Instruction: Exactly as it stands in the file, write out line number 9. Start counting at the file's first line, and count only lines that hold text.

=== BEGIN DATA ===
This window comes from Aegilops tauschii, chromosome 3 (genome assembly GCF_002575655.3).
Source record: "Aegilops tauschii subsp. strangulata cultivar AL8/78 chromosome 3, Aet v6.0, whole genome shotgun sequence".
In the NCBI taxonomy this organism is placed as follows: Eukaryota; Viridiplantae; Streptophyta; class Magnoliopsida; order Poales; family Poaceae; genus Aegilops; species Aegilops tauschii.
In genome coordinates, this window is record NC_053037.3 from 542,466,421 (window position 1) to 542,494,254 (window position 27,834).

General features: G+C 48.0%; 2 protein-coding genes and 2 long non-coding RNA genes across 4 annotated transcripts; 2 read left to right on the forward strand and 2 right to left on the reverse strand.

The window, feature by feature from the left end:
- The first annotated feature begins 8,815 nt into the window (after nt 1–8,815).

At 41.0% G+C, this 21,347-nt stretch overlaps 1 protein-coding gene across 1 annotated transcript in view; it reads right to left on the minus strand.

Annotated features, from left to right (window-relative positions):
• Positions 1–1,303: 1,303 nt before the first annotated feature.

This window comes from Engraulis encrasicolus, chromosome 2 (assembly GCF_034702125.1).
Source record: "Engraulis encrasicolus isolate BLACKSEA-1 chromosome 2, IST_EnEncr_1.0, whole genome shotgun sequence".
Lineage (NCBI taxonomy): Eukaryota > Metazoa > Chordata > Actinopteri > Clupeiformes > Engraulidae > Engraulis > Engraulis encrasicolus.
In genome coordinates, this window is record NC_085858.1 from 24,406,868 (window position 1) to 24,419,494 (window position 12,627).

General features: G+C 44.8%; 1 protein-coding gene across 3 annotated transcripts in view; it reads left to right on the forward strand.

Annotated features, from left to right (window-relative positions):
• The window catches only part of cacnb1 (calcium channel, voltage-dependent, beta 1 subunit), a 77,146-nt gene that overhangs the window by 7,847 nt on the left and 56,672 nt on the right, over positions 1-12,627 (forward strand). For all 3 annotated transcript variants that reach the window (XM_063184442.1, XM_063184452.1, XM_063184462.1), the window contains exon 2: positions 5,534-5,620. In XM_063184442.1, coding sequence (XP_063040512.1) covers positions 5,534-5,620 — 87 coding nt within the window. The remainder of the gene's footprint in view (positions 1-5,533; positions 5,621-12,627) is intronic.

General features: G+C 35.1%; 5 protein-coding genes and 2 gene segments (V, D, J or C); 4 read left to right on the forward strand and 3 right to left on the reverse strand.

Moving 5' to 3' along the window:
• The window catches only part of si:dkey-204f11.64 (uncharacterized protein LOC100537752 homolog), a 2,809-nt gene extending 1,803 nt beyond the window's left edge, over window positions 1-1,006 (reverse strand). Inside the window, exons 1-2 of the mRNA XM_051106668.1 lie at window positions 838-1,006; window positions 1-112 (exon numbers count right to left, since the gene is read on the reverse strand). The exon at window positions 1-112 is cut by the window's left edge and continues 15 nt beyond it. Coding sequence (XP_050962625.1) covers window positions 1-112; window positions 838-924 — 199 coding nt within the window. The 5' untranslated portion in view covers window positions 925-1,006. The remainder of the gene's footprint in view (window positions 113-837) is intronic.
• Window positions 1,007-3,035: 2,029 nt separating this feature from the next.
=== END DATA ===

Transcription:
Annotated features, from left to right (window-relative positions):